It was a cartoon clipped from a magazine, which one of my high school teachers put up on the bulletin board in his classroom. It depicted two men in a bar, one seated on a stool and the other sprawled on the floor looking up at him. The caption read:
Of course you have a right to your opinion. It just happens to be my policy to hit people I disagree with. It may be a good policy, or it may be a bad policy, but you’re entitled to think what you want about it. That’s democracy.
That cartoon obviously made an impression on me, since I still remember it four decades later, but it’s been quite some time since I gave it much thought. What brought it to mind now was Frank Bruni’s recent op-ed column, “Your God and My Dignity”, in the Sunday Review section of the New York Times (1/11/15). In that op-ed, Bruni claims to “chafe” at the notion that the impending triumph of same sex marriage has the potential to be a threat to religious liberty. Bruni, who identifies himself as a gay man, is understandably happy about “the rapid advance of same sex marriage,” a process that he describes as “[e]quality increasingly being enshrined into law.” But he sees one potential dark cloud on the horizon:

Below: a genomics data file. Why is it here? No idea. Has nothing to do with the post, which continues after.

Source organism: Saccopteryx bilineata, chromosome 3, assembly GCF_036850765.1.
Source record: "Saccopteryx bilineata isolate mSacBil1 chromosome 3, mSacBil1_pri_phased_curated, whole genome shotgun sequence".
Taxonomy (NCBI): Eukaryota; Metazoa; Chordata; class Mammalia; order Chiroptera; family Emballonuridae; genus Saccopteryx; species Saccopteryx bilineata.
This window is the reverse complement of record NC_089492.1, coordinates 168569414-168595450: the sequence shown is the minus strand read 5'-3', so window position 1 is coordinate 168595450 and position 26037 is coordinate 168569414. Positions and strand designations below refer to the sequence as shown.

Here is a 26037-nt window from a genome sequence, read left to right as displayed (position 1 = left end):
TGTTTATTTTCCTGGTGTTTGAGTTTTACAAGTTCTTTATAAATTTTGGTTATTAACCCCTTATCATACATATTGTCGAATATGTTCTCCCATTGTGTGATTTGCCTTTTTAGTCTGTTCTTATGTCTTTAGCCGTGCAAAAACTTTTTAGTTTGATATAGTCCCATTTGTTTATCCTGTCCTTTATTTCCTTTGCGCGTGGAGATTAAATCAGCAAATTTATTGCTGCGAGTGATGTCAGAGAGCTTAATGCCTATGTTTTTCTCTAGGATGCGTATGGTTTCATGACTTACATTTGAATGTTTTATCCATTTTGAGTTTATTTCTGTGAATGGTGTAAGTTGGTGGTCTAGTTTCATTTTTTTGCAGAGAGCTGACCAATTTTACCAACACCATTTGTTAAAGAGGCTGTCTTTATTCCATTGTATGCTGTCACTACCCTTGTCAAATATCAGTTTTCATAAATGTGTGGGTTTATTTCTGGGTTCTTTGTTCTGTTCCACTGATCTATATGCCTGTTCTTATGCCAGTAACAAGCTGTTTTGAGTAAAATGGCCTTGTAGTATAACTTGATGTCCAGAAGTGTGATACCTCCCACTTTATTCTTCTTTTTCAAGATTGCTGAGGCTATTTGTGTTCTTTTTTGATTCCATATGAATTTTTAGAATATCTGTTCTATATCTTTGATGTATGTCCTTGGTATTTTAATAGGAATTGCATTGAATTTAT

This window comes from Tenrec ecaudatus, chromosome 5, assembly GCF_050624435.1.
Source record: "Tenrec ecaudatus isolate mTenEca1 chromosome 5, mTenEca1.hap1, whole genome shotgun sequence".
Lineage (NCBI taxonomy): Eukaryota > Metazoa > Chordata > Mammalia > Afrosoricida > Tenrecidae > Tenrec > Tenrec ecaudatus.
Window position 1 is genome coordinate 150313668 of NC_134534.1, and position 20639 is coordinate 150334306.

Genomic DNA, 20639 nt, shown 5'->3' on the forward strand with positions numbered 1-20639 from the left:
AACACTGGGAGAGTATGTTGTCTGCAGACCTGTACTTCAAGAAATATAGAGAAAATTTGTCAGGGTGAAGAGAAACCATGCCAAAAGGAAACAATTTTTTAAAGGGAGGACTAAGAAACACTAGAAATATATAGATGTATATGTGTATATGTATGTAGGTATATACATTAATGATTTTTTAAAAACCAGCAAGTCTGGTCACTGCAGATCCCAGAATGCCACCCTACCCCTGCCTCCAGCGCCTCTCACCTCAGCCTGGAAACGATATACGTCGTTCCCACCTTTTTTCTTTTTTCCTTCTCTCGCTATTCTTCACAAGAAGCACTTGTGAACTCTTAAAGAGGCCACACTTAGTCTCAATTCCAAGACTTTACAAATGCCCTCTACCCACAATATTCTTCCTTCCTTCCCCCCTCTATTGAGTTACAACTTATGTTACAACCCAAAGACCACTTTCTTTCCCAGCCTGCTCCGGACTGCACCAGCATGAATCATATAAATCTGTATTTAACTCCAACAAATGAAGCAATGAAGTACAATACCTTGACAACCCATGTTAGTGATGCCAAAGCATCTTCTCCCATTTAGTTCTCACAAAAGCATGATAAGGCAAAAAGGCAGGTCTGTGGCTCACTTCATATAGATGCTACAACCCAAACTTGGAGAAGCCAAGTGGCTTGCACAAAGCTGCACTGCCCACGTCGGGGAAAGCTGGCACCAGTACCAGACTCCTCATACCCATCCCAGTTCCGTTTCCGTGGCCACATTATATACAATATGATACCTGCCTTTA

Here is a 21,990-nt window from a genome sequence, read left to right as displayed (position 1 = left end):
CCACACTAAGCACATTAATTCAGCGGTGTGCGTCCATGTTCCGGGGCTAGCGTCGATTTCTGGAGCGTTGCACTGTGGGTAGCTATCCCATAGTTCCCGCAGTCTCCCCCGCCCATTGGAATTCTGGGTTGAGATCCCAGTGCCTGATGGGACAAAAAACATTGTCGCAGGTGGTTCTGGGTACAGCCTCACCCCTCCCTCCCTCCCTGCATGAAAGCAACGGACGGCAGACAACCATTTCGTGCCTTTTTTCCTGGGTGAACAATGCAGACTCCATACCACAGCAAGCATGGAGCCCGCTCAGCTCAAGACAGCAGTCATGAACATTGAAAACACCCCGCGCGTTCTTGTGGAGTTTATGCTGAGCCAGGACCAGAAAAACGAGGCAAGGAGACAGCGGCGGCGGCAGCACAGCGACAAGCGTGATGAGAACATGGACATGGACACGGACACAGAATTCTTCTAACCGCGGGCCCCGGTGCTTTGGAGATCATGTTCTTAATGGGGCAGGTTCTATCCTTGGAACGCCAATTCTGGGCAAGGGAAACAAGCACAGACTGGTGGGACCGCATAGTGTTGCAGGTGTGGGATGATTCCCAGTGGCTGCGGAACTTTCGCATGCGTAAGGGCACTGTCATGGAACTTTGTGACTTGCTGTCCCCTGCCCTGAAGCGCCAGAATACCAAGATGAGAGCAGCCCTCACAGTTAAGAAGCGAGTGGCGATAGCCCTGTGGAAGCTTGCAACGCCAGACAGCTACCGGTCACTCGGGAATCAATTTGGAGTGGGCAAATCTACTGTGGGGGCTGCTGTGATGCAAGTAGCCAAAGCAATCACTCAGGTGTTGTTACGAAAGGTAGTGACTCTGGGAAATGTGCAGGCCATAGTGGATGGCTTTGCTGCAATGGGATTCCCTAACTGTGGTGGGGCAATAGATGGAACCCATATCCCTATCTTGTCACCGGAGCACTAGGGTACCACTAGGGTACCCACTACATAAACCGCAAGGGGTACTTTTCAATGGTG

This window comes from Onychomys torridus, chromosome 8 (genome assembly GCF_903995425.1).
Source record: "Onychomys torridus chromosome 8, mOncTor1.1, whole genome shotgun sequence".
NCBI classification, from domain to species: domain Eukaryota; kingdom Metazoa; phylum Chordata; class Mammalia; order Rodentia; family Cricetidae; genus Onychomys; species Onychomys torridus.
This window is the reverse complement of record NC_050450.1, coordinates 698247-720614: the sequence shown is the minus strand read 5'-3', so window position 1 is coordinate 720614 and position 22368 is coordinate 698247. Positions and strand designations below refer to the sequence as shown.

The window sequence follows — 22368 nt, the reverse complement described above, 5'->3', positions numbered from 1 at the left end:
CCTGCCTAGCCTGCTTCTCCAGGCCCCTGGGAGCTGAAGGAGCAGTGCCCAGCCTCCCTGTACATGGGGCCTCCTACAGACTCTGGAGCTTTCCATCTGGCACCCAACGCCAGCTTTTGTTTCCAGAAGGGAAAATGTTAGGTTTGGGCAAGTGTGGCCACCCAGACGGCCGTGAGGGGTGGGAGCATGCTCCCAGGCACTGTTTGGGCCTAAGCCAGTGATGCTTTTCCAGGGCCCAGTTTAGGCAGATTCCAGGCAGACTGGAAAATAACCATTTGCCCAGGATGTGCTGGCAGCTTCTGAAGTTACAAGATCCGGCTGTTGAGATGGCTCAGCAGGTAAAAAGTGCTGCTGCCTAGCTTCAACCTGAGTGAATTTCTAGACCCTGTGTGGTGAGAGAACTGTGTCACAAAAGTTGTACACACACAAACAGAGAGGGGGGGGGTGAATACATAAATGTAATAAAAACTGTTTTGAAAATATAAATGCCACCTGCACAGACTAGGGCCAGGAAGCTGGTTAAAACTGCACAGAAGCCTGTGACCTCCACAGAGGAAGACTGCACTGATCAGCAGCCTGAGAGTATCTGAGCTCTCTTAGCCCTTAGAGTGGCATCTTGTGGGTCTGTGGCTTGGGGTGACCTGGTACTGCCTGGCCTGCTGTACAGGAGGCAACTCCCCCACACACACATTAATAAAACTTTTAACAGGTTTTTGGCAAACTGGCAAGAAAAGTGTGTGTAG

According to many of the Americans who still cast judgment on us, our “I do” somehow tramples you, not merely running counter to your creed but running roughshod over it.
Bruni dismisses as “absurd” the notion that commercial businesses — even those whose principals have indisputably sincere religious objections – should not be compelled to provide services for same sex weddings. To allow such businesses a religious conscience exemption, in his view, would be “an example not of religion getting the protection it must but of religious people getting a pass that isn’t warranted…” Those who claim such an exemption , he writes, are using their religious beliefs as a “fig leaf for intolerance.” Seeking to don the mantle of the civil rights movement, as have many same sex marriage supporters in recent years, he argues that “racists have used the same argument to try to perpetuate segregation.” In what he no doubt intends to be a rhetorical question, he asks: “why should a merchant whose version of Christianity condemns homosexuality get to exile gays and lesbians?”